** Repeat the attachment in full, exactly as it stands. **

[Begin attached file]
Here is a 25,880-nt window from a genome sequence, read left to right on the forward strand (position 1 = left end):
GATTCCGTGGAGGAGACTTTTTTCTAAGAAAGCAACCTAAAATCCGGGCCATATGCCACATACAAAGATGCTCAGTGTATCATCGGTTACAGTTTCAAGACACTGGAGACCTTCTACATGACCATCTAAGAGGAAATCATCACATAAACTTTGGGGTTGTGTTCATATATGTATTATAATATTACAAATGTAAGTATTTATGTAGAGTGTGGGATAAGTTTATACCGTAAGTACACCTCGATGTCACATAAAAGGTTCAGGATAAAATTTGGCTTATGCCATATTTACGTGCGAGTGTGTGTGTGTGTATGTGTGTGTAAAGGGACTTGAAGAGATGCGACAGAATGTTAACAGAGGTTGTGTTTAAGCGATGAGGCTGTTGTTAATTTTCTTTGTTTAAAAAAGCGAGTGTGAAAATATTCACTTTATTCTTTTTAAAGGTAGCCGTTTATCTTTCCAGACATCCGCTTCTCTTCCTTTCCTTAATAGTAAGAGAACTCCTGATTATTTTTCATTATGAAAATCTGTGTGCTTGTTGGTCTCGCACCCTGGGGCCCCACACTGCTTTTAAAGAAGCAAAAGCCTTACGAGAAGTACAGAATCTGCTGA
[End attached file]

Here is a 25,880-nt window from a genome sequence, read left to right on the forward strand (position 1 = left end):
GATTCCGTGGAGGAGACTTTTTTCTAAGAAAGCAACCTAAAATCCGGGCCATATGCCACATACAAAGATGCTCAGTGTATCATCGGTTACAGTTTCAAGACACTGGAGACCTTCTACATGACCATCTAAGAGGAAATCATCACATAAACTTTGGGGTTGTGTTCATATATGTATTATAATATTACAAATGTAAGTATTTATGTAGAGTGTGGGATAAGTTTATACCGTAAGTACACCTCGATGTCACATAAAAGGTTCAGGATAAAATTTGGCTTATGCCATATTTACGTGCGAGTGTGTGTGTGTGTATGTGTGTGTAAAGGGACTTGAAGAGATGCGACAGAATGTTAACAGAGGTTGTGTTTAAGCGATGAGGCTGTTGTTAATTTTCTTTGTTTAAAAAAGCGAGTGTGAAAATATTCACTTTATTCTTTTTAAAGGTAGCCGTTTATCTTTCCAGACATCCGCTTCTCTTCCTTTCCTTAATAGTAAGAGAACTCCTGATTATTTTTCATTATGAAAATCTGTGTGCTTGTTGGTCTCGCACCCTGGGGCCCCACACTGCTTTTAAAGAAGCAAAAGCCTTACGAGAAGTACAGAATCTGCTGA